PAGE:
Don't force it, use a bigger hammer! A hammer is not the same as a bommy knocker. A hammer has a flattened steel head. The variety shown here is a ball pein hammer. If it has a split 'claw' on one end, it's a claw hammer. Claw hammers are used for nails and should go nowhere near your precious vehicle (unless it has a wooden frame, of course!).



Cough, bang, wallop! A misfire is what happens when there is unburned fuel and air left in an engine's cylinder after the rest has been ignited, or if a cylinder has failed to combust at all. This can happen either at start-up or when the engine is running. A misfire can be caused by problems with the spark, with the fuel, or by mechanical issues.

Vincent motorcycle front shafts

Rake and Trail

Nothing to do with gardening, this is about motorcycle steering geometry. Rake is sometimes referred to as castor - the angle from vertical at which the headstock is positioned. Trail is determined by a straight line drawn through the centre of the headstock, through the centreline of the front axle, and carrying on to the ground, then measured back to the centre of whee the tyre meets the ground. Simple, wot?

Car engine rockers


The meaning of this term depends on which side of the Pond you come from. In the USA, what we Brits call a door sill, they call a rocker panel. In the UK, 'rockers' may be used to describe a style of music fan of yester-year, but it also refers to the rocker arm that opens and closes the valves in your engine. Mind you, it could be both music and engines - remember Madness and My Car?

Roll pin, spring pin, coiled spring pin

Roll pin

Put your pastry away, dear. I said roll pin not rolling pin. Also known as spring pins, slotted spring pins or coiled spring pins, these have an unsprung diameter larger than the opening in the parts they are intended to fasten together so that, when inserted, they spring outward and hold on nice and tightly.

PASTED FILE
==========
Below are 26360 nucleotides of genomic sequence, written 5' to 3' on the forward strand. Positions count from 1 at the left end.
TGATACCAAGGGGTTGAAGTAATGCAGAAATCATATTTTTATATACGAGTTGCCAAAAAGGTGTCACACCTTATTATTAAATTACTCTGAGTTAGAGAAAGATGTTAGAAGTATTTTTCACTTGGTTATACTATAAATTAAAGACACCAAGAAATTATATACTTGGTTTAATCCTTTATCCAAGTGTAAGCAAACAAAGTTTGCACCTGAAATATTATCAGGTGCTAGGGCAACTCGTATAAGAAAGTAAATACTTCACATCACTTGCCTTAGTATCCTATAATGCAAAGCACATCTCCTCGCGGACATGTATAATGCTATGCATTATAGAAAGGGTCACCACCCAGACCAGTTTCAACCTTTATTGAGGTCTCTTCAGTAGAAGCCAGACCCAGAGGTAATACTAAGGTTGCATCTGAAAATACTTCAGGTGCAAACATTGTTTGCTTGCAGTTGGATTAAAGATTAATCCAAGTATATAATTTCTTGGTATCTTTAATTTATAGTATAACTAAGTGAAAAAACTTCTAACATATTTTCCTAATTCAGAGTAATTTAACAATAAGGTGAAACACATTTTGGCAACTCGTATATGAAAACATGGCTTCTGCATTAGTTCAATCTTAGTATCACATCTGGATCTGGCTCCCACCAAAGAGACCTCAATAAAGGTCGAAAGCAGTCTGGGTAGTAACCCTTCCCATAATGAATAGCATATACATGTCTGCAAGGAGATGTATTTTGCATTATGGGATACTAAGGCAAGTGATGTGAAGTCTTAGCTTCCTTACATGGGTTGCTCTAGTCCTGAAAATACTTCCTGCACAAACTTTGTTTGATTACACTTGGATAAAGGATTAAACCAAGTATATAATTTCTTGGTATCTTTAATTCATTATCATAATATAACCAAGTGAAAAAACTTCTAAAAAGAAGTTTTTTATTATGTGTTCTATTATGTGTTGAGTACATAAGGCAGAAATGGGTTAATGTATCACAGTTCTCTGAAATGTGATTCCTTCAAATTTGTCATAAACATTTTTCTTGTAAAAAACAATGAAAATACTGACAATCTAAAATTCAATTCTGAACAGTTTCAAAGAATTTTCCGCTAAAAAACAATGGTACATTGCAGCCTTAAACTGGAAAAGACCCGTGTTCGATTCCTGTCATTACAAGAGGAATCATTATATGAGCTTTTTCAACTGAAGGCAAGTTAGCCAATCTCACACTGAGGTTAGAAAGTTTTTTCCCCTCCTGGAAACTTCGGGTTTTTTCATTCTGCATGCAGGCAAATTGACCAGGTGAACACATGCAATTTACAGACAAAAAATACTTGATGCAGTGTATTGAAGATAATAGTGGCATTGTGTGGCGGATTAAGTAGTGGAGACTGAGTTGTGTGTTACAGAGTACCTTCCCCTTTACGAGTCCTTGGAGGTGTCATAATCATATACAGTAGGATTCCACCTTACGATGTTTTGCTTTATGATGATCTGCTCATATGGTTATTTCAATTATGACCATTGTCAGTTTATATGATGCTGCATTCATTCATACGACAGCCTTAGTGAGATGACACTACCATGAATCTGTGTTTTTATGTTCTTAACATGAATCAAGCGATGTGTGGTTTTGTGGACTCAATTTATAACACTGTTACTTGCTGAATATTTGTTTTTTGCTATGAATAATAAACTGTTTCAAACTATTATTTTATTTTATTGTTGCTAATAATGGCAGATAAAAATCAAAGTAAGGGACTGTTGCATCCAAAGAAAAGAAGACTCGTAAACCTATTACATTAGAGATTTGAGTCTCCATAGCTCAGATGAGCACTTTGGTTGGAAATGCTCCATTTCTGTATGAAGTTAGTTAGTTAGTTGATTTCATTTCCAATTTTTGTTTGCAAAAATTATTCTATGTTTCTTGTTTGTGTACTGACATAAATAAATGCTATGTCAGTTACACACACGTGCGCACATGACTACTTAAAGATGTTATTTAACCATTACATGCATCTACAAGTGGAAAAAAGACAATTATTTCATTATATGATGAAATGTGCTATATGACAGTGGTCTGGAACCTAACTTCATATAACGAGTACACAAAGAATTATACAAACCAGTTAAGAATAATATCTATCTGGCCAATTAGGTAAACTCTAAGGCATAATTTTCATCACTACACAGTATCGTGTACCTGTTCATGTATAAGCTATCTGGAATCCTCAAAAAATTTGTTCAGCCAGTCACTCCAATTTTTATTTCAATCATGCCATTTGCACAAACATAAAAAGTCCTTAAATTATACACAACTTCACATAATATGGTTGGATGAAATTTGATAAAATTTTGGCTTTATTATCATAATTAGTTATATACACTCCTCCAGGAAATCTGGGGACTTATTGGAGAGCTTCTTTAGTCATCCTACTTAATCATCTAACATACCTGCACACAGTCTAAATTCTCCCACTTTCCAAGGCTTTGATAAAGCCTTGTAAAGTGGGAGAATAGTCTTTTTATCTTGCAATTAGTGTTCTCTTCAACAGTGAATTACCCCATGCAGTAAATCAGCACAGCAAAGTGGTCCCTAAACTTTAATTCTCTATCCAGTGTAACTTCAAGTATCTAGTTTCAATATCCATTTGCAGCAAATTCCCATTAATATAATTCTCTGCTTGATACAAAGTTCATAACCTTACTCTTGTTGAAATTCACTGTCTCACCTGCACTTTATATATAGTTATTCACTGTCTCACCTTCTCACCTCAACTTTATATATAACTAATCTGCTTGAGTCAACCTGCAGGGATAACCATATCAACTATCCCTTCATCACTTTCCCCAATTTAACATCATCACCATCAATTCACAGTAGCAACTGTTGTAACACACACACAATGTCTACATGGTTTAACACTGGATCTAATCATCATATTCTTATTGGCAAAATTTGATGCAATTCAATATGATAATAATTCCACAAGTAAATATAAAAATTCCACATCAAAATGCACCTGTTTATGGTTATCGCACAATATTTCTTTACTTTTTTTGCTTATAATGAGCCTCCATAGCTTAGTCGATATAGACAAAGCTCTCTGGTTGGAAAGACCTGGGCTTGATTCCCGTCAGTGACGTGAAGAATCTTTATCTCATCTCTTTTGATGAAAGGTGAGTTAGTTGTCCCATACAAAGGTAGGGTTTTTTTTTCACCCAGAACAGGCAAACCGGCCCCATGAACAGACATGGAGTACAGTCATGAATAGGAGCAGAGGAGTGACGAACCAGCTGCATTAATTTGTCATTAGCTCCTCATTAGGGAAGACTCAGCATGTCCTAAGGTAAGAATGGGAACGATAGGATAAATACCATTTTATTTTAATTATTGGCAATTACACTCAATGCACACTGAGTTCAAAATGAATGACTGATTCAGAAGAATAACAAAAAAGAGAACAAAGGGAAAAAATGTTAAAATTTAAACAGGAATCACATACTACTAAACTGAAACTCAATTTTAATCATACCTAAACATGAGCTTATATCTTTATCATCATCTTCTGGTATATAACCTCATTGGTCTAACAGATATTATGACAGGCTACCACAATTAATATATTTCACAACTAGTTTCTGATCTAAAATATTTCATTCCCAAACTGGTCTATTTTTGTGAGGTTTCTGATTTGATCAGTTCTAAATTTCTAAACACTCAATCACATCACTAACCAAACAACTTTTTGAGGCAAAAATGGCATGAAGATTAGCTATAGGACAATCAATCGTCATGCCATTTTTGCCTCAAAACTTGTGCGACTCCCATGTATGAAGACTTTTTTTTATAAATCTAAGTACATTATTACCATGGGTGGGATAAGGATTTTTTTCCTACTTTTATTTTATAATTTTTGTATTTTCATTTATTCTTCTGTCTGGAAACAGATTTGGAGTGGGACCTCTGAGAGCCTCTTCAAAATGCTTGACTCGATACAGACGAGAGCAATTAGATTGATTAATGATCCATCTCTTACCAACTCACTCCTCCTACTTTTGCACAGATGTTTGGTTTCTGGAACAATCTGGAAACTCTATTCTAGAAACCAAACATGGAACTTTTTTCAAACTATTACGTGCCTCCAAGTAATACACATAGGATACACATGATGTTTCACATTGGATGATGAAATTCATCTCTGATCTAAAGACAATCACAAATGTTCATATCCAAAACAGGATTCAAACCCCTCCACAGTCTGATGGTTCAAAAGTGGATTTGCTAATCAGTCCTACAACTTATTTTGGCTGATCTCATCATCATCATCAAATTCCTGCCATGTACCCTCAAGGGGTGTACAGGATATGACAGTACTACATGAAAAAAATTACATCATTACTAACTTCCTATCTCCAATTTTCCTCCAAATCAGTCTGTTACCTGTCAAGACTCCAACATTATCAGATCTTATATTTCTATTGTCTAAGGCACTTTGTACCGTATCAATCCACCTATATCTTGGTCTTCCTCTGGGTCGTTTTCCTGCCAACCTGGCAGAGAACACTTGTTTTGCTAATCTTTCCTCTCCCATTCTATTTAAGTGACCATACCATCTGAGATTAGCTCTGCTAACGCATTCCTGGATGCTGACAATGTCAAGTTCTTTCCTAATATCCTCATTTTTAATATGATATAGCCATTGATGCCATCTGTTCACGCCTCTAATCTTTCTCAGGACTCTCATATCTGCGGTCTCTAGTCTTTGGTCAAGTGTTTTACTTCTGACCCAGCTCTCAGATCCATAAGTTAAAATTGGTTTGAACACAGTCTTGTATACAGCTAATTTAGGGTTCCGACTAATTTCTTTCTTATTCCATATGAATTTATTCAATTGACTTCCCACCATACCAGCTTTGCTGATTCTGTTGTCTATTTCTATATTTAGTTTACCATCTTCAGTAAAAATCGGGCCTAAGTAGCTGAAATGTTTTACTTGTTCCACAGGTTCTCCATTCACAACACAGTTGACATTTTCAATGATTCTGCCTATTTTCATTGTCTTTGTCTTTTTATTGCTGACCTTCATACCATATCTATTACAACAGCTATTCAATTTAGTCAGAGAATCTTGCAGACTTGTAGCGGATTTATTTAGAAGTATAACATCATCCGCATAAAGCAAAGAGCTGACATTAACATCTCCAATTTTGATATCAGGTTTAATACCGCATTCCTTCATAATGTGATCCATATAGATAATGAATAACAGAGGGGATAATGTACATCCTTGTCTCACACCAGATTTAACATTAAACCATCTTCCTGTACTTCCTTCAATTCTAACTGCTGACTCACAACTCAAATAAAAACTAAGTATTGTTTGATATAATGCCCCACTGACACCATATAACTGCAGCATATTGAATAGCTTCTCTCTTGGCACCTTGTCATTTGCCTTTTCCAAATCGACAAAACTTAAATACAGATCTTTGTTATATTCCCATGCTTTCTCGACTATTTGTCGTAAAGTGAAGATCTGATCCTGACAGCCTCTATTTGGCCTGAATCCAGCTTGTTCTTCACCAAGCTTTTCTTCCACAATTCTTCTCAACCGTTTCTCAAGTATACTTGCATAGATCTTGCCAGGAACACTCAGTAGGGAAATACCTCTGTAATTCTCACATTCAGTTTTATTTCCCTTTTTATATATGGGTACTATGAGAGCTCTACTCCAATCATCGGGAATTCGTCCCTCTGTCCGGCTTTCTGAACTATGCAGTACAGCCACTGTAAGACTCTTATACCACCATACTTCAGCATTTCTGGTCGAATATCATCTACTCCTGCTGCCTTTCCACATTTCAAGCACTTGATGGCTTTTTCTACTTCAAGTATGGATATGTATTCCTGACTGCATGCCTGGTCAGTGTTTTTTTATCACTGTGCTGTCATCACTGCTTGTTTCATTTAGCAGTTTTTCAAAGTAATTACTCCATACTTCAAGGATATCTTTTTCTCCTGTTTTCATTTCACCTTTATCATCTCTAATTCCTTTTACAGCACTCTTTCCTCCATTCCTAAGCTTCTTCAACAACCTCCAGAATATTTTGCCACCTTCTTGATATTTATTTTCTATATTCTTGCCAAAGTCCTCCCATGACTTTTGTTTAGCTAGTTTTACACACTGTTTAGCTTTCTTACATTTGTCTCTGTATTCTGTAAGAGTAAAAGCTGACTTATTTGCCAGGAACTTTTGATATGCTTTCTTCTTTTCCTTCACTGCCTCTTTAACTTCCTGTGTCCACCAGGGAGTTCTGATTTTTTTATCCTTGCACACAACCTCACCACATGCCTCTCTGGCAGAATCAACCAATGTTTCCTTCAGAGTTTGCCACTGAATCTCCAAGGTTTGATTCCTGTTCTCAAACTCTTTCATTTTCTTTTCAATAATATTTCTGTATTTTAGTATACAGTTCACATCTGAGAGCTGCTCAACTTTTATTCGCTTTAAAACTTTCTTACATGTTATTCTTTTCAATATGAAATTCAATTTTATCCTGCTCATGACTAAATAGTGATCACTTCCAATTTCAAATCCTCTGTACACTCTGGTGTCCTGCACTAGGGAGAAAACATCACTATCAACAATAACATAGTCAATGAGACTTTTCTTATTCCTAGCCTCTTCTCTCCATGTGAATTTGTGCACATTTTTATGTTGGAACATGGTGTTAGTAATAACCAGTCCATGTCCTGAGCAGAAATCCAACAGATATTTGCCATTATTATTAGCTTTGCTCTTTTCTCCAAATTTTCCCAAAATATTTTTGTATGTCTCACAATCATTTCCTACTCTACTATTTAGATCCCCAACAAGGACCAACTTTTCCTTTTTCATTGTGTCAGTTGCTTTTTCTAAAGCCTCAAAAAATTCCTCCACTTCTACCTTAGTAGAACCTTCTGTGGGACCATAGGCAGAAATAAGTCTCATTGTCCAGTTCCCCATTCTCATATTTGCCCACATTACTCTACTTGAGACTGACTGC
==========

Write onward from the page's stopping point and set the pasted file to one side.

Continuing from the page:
Shaping hammers for panel beating

Shaping hammer

This type of hammer comes in a variety of different sizes and shapes. Some will have smooth surfaces, others will be textured. They are used in panel beating to shape sheet metals.

Skinpin inserted and held in steel panel


The term might sound like a particularly nasty form of torture (or a Liz Hurley dress style), but fear not. Skinpins are a type of temporary fastener used to hold sections of sheet steel together whilst they are being welded or riveted.

Split pins Cotter pins

Split pins

Split pins are, as the name suggests, fastenng pins (made from steel) that are inserted through a hole (e.g. in a castle nut or clevis pin) and one or both ends bent back to keep them in place. They come in lots of different thicknesses and lengths. Just to confuse things, in the USA split pins are called cotter pins

Tinworm rusty steel


The nemesis of all historic vehicles (and many a modern one too!), the dreaded tinworm attacks steel, oxidising it. Surface rust may not be appreciated by most of us, but it's only life-threatening if left unchecked and begins to damage structural integrity.

Tractor pull demonstrates torque


Torque is turning or twisting effort - it's the rotational equivalent of linear force - the effort required to turn something. In old money, it's measured in pounds per inch (inch-pounds). The old saying goes "horsepower tells you how fast you'll hit the wall, torque tells you how far you'll push it." Tractors and drag racers are probably the ultimate visual examples of automotive torque in action.

Prop shaft universal jiont


UJ - short for universal joint. You'll fiind them in places like the end of a prop shaft or in a steering column. They're used to couple two shafts that aren't in alignment so that both can move freely without losing too much torque.

Chicken investigating car wheel

Wheel tappers

Also sometimes referred to as the Wheel-tappers & Shunters Social Club - this is another term for those lovely people at VOSA who have the unpopular job of parking up in lay-bys and checking passing vehicles to ceck that they're not doing anything naughty, nasty or downright dangerous.

Pneumatic compressed air powered drill

Windy drill

This isn't a wind-up and nor is it anything to do with inclement weather or baked beans. 'Windy drill' is a term used to refer to a pneumatic (air-driven) drill. An air drill operates (usually) at much higher speeds than an electric drill.

Double wishbone on classic car


Forget chicken dinners and making wishes for the unattainable. This type of wishbone is made of steel, can be of the single or double variety (the picture here is a double wishbone) and forms part of some types of suspension.